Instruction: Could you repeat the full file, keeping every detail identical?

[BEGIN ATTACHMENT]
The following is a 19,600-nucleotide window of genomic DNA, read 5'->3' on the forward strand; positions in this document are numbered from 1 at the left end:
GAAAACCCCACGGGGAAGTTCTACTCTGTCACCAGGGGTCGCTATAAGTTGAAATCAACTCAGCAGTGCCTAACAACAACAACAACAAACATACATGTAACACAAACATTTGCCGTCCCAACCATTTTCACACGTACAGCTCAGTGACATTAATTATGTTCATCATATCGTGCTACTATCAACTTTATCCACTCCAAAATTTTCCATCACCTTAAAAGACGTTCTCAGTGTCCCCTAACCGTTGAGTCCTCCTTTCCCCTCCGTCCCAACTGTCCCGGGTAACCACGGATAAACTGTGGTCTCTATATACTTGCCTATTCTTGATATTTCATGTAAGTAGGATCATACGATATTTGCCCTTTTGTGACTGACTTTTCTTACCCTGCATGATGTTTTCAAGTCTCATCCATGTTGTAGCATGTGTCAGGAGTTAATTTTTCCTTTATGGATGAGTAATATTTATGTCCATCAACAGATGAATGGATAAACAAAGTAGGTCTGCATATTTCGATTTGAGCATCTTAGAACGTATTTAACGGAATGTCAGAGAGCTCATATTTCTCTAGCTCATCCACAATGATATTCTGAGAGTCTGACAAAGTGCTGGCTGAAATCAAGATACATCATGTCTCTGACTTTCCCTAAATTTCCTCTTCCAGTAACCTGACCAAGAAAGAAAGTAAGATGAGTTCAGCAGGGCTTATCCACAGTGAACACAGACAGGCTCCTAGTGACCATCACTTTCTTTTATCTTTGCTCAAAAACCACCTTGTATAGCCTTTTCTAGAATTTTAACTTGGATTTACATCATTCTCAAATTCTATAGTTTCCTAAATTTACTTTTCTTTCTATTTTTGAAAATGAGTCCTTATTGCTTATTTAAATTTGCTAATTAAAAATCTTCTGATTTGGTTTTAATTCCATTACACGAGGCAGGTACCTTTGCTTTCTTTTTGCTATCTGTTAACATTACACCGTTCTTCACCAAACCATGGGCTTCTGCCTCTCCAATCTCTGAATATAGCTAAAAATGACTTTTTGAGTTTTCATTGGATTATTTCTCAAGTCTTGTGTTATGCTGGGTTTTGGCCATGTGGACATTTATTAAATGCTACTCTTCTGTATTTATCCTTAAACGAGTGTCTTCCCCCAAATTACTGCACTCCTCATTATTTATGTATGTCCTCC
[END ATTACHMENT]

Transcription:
The following is a 19,600-nucleotide window of genomic DNA, read 5'->3' on the forward strand; positions in this document are numbered from 1 at the left end:
GAAAACCCCACGGGGAAGTTCTACTCTGTCACCAGGGGTCGCTATAAGTTGAAATCAACTCAGCAGTGCCTAACAACAACAACAACAAACATACATGTAACACAAACATTTGCCGTCCCAACCATTTTCACACGTACAGCTCAGTGACATTAATTATGTTCATCATATCGTGCTACTATCAACTTTATCCACTCCAAAATTTTCCATCACCTTAAAAGACGTTCTCAGTGTCCCCTAACCGTTGAGTCCTCCTTTCCCCTCCGTCCCAACTGTCCCGGGTAACCACGGATAAACTGTGGTCTCTATATACTTGCCTATTCTTGATATTTCATGTAAGTAGGATCATACGATATTTGCCCTTTTGTGACTGACTTTTCTTACCCTGCATGATGTTTTCAAGTCTCATCCATGTTGTAGCATGTGTCAGGAGTTAATTTTTCCTTTATGGATGAGTAATATTTATGTCCATCAACAGATGAATGGATAAACAAAGTAGGTCTGCATATTTCGATTTGAGCATCTTAGAACGTATTTAACGGAATGTCAGAGAGCTCATATTTCTCTAGCTCATCCACAATGATATTCTGAGAGTCTGACAAAGTGCTGGCTGAAATCAAGATACATCATGTCTCTGACTTTCCCTAAATTTCCTCTTCCAGTAACCTGACCAAGAAAGAAAGTAAGATGAGTTCAGCAGGGCTTATCCACAGTGAACACAGACAGGCTCCTAGTGACCATCACTTTCTTTTATCTTTGCTCAAAAACCACCTTGTATAGCCTTTTCTAGAATTTTAACTTGGATTTACATCATTCTCAAATTCTATAGTTTCCTAAATTTACTTTTCTTTCTATTTTTGAAAATGAGTCCTTATTGCTTATTTAAATTTGCTAATTAAAAATCTTCTGATTTGGTTTTAATTCCATTACACGAGGCAGGTACCTTTGCTTTCTTTTTGCTATCTGTTAACATTACACCGTTCTTCACCAAACCATGGGCTTCTGCCTCTCCAATCTCTGAATATAGCTAAAAATGACTTTTTGAGTTTTCATTGGATTATTTCTCAAGTCTTGTGTTATGCTGGGTTTTGGCCATGTGGACATTTATTAAATGCTACTCTTCTGTATTTATCCTTAAACGAGTGTCTTCCCCCAAATTACTGCACTCCTCATTATTTATGTATGTCCTCC